What I wish I knew about Multiple Myeloma treatments 25 years later...

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Pre-Autologous Stem Cell Transplant Chemotherapy- More is Not better.

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“…additional pre-Autologous Stem Cell Transplant salvage chemotherapy improved the depth of response and pre-ASCT disease status but was not associated with survival benefit.”

Fascinating. The Autologous Stem Cell Transplant is the standard-of-care for newly diagnosis multiple myeloma patients as well as for other blood cancers.  ASCT are given to the majority of MM patients to achieve the longest possible overall survival (OS).

The study linked and excerpted below was authored, in part, by the oncologist who managed my autologous stem cell transplant- Hillard Lazarus M.D. The article below was published in 2014. I had my ASCT in December of 1995. Dr. Lazarus had 19 years from my ASCT to the publication of the study below to learn about ASCT in MMers.

What is known about autologous stem cell transplantation for multiple myeloma patients and survivors?

I’m not a board certified oncologist. I’m just a long-term MM survivor who’s learned a lot about cancer survival through research and personal experience. Chemotherapy and radiation are toxic. Though it may be necessary for MMers at times, the less toxicity the better. Its that simple. Less is more in MM.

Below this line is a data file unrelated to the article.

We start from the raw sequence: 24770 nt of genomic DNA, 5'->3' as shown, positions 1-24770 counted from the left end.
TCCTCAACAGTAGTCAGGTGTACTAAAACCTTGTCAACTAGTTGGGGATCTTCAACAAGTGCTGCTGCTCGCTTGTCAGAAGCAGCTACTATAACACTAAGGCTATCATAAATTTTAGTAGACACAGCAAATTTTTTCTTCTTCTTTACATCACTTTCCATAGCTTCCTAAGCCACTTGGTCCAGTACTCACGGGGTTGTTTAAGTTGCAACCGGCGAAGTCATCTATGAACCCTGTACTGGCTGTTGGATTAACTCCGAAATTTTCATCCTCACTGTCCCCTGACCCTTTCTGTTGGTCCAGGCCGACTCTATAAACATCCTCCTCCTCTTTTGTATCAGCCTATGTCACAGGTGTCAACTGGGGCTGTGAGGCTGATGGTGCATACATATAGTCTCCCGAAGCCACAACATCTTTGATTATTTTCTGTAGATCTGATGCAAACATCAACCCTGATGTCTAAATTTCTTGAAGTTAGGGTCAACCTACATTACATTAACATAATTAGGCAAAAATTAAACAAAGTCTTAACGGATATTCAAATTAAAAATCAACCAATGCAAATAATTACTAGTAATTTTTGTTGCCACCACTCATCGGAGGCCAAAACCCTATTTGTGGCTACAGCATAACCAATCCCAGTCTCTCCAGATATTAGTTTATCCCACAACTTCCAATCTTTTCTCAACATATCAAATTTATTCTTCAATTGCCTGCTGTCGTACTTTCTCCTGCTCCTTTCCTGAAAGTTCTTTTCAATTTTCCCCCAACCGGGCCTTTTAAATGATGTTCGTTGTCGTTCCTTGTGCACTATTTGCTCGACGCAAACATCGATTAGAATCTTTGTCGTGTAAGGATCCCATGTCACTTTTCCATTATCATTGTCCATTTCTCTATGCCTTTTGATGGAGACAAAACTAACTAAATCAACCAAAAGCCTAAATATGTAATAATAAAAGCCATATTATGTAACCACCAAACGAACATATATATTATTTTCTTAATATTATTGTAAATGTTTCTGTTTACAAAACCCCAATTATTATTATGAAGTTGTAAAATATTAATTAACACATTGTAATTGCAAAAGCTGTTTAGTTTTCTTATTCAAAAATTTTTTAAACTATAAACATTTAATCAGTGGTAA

David Emerson

  • MM Survivor
  • MM Cancer Coach
  • Director PeopleBeatingCancer

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Impact of pretransplant therapy and depth of disease response before autologous transplantation for multiple myeloma.

“Patients with multiple myeloma (MM) who are eligible for autologous stem cell transplantation (ASCT) typically receive a finite period of initial therapy before ASCT. It is not clear if patients with suboptimal (less than a partial) response to initial therapy benefit from additional alternative therapy with intent to maximize pretransplant response.

We identified 539 patients with MM who had an ASCT after having achieved less than a partial response (PR) to first-line induction chemotherapy between 1995 and 2010.

These patients were then divided into 2 groups:

  • those who received additional salvage chemotherapy before ASCT (n = 324) and
  • those who had no additional salvage chemotherapy immediately before ASCT (n = 215).

Additional pretransplant chemotherapy resulted in deepening responses in 68% (complete response in 8% and PR in 60%).

On multivariate analysis there was no impact of pretransplant salvage chemotherapy on

  • treatment-related mortality,
  • risk for relapse,
  • progression-free survival, or
  • overall survival.

In conclusion, for patients achieving less than a PR to initial induction therapy, including with novel agent combinations, additional pre-ASCT salvage chemotherapy improved the depth of response and pre-ASCT disease status but was not associated with survival benefit.”

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